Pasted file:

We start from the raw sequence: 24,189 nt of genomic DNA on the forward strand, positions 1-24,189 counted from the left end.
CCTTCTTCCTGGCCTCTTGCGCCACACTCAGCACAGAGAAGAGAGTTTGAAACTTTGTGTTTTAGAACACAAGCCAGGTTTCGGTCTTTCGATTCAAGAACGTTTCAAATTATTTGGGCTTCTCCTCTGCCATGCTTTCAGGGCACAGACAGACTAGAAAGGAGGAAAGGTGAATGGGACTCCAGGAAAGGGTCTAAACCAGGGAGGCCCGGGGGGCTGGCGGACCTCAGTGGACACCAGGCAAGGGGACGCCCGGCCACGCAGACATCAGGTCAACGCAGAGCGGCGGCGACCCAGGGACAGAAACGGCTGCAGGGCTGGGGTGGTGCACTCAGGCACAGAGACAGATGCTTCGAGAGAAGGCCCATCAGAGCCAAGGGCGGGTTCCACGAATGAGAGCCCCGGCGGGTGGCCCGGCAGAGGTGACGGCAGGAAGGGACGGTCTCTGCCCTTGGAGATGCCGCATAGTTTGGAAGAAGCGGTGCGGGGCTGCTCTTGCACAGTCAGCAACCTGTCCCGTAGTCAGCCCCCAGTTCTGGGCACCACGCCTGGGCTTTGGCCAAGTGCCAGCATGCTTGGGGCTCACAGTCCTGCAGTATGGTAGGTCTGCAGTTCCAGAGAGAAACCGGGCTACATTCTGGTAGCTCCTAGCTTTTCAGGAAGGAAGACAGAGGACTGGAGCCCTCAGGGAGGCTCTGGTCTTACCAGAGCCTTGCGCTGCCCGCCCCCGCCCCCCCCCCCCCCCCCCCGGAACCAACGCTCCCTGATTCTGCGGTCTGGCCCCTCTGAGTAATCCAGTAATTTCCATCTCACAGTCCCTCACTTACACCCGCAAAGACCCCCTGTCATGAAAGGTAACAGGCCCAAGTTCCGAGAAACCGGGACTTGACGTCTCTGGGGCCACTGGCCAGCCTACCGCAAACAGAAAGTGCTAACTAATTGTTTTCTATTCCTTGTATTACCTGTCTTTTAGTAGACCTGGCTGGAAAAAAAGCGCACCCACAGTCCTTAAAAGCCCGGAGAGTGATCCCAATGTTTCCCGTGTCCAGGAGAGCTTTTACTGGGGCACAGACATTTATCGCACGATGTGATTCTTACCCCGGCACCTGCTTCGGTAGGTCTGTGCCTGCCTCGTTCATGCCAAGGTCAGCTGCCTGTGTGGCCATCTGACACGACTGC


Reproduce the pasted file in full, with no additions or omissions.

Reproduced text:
We start from the raw sequence: 24,189 nt of genomic DNA on the forward strand, positions 1-24,189 counted from the left end.
CCTTCTTCCTGGCCTCTTGCGCCACACTCAGCACAGAGAAGAGAGTTTGAAACTTTGTGTTTTAGAACACAAGCCAGGTTTCGGTCTTTCGATTCAAGAACGTTTCAAATTATTTGGGCTTCTCCTCTGCCATGCTTTCAGGGCACAGACAGACTAGAAAGGAGGAAAGGTGAATGGGACTCCAGGAAAGGGTCTAAACCAGGGAGGCCCGGGGGGCTGGCGGACCTCAGTGGACACCAGGCAAGGGGACGCCCGGCCACGCAGACATCAGGTCAACGCAGAGCGGCGGCGACCCAGGGACAGAAACGGCTGCAGGGCTGGGGTGGTGCACTCAGGCACAGAGACAGATGCTTCGAGAGAAGGCCCATCAGAGCCAAGGGCGGGTTCCACGAATGAGAGCCCCGGCGGGTGGCCCGGCAGAGGTGACGGCAGGAAGGGACGGTCTCTGCCCTTGGAGATGCCGCATAGTTTGGAAGAAGCGGTGCGGGGCTGCTCTTGCACAGTCAGCAACCTGTCCCGTAGTCAGCCCCCAGTTCTGGGCACCACGCCTGGGCTTTGGCCAAGTGCCAGCATGCTTGGGGCTCACAGTCCTGCAGTATGGTAGGTCTGCAGTTCCAGAGAGAAACCGGGCTACATTCTGGTAGCTCCTAGCTTTTCAGGAAGGAAGACAGAGGACTGGAGCCCTCAGGGAGGCTCTGGTCTTACCAGAGCCTTGCGCTGCCCGCCCCCGCCCCCCCCCCCCCCCCCCCGGAACCAACGCTCCCTGATTCTGCGGTCTGGCCCCTCTGAGTAATCCAGTAATTTCCATCTCACAGTCCCTCACTTACACCCGCAAAGACCCCCTGTCATGAAAGGTAACAGGCCCAAGTTCCGAGAAACCGGGACTTGACGTCTCTGGGGCCACTGGCCAGCCTACCGCAAACAGAAAGTGCTAACTAATTGTTTTCTATTCCTTGTATTACCTGTCTTTTAGTAGACCTGGCTGGAAAAAAAGCGCACCCACAGTCCTTAAAAGCCCGGAGAGTGATCCCAATGTTTCCCGTGTCCAGGAGAGCTTTTACTGGGGCACAGACATTTATCGCACGATGTGATTCTTACCCCGGCACCTGCTTCGGTAGGTCTGTGCCTGCCTCGTTCATGCCAAGGTCAGCTGCCTGTGTGGCCATCTGACACGACTGC